Bolero Lookout Towers No More

Times Staff Writer

For nearly half a century, the Bolero Lookout withstood the elements atop a lonely peak in Orange County’s Santa Ana Mountains.

But it took a bulldozer only 20 minutes to bring the two-story wooden structure crashing to earth Wednesday as the Orange County Fire Department demolished the county’s last remaining fire lookout--and along with it, yet another remnant of the county’s rustic past.

“God, they’re finally gonna do her in; the last of our landmarks,” Capt. John Sleppy a 27-year veteran of the Fire Department, murmured sadly to himself as he surveyed the scene.

The lookout, visible until Wednesday from nearby Santiago Canyon Road, had been one of three that local fire officials built in the mountains immediately after World War II, when Orange County consisted primarily of farms and ranches.


The other two were atop mile-high Santiago Peak--Orange County’s highest point--and Gilman Peak, near Carbon Canyon in the northern part of the mountain range.

From these towering vantage points, designated spotters would scan the horizon for any sign of smoke or fire, alerting fire crews by radio or telephone when necessary.

When they weren’t spotting fires, the lookouts would endure such rigors as ejecting rattlesnakes from outhouses and fighting off swarms of bees. They also waited fearfully as howling windstorms and driving rain threatened to topple the rickety structures, which were built by state prison work crews.

By the 1960s, however, Fire Department Capt. Bill Glover said, smog had reduced visibility to the point that lookouts were rendered virtually useless. The Fire Department, at the same time, built so many new fire stations around the county that lookout towers were no longer considered crucial, Glover added.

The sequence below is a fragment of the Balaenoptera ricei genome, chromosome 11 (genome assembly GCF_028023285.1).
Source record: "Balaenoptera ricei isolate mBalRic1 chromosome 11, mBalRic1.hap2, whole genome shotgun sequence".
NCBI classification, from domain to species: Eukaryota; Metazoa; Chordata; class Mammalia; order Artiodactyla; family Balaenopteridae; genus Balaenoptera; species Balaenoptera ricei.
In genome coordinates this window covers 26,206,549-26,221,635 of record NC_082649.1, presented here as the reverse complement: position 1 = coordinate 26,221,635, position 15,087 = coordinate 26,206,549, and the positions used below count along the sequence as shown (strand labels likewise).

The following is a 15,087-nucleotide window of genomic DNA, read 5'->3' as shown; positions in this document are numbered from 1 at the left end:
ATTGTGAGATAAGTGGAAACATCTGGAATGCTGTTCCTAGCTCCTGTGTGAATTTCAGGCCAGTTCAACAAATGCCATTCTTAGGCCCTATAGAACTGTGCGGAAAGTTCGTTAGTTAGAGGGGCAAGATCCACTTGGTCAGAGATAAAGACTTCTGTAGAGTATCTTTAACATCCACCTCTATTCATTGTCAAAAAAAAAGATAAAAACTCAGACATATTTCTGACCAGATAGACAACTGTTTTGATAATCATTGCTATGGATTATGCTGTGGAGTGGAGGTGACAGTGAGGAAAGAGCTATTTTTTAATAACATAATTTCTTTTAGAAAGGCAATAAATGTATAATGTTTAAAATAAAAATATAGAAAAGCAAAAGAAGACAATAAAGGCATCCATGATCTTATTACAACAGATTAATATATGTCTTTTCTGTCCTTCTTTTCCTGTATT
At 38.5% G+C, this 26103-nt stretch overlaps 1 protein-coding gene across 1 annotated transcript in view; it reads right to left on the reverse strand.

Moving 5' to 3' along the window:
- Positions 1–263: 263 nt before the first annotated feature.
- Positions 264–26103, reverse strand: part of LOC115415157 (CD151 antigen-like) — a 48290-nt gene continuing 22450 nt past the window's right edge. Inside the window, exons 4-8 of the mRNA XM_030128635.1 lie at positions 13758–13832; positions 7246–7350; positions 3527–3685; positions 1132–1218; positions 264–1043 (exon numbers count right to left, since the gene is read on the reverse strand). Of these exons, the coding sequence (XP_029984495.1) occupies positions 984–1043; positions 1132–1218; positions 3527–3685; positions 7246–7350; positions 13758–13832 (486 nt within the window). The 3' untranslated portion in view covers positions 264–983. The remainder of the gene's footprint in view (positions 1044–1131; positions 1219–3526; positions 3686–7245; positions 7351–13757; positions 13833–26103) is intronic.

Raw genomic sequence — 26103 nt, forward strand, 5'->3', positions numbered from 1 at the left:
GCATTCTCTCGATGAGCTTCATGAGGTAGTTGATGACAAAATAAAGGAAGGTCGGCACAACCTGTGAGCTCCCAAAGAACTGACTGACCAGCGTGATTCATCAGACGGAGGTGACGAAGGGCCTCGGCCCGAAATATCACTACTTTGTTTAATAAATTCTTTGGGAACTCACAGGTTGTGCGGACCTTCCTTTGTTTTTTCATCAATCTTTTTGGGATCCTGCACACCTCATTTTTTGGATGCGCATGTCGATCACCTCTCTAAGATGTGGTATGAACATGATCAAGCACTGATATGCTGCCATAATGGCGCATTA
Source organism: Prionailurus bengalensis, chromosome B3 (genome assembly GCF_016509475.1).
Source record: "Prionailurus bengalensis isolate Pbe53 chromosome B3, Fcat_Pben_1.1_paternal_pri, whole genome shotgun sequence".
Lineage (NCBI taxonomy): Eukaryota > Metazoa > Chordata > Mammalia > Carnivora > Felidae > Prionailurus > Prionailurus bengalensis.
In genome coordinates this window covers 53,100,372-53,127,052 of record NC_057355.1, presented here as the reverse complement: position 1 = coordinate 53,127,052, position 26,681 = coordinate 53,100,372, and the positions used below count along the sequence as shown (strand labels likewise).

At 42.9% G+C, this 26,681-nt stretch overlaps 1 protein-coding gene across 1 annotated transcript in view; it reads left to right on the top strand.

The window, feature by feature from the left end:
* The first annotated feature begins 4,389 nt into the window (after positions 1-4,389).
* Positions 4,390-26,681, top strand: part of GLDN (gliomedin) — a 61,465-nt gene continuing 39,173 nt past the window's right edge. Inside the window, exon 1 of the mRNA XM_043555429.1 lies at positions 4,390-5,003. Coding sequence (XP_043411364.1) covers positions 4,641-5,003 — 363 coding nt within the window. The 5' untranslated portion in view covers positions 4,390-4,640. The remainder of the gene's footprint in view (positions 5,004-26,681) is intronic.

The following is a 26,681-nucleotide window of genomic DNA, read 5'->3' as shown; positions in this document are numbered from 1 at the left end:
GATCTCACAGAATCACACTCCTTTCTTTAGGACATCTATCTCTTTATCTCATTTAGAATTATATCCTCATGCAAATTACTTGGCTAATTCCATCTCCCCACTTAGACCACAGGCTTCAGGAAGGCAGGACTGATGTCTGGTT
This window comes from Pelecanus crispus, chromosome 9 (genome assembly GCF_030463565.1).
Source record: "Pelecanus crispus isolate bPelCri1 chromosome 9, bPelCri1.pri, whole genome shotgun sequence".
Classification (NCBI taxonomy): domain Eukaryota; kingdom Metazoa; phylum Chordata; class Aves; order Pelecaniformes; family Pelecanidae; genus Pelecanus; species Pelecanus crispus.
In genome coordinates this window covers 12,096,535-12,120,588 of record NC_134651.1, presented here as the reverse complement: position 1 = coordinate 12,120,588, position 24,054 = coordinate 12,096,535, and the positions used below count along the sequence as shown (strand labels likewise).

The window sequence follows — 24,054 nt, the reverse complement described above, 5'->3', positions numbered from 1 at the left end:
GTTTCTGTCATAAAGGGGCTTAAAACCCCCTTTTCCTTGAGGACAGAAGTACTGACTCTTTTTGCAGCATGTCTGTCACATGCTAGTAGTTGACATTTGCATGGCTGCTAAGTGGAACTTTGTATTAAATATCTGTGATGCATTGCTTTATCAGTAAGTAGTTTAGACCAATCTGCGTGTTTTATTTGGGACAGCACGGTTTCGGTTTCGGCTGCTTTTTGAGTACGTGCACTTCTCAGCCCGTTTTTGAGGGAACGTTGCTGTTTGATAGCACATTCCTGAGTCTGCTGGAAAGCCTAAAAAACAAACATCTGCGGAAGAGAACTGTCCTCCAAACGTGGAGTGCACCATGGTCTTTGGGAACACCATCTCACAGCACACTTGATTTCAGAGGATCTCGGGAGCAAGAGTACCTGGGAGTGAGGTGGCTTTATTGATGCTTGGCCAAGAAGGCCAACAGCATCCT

So, one by one, the county tore them down.

Bolero Lookout--the lone holdout for the past decade--finally was put to the bulldozer’s blade after recent Santa Ana winds left the rickety structure tilted to one side, ready to collapse on anyone who might try to climb it. Fire officials then decided that the lookout was too much of a safety hazard to leave intact.

As fire officials organized the demolition--shuttling two vanloads of invited media representatives to the top of 1,600-foot Bolero Peak--Sleppy and other veteran firefighters reminisced about the old lookout and some of the colorful people who used to man it.

Foremost among the latter group is a woman, now dead, named Lois Smith. A full-time paid lookout for the county for several years during the 1960s, Smith and the other lookouts tended the towers during fire season, which runs from June through October. They would work 10 days on, 5 days off.

Sleppy watched glumly as the old landmark came down.

“It makes me sad,” Sleppy said, “because I am one of the old-timers in the county. I remember when there were no houses. . . . But the old has to make way for the new. That’s just a fact of life.”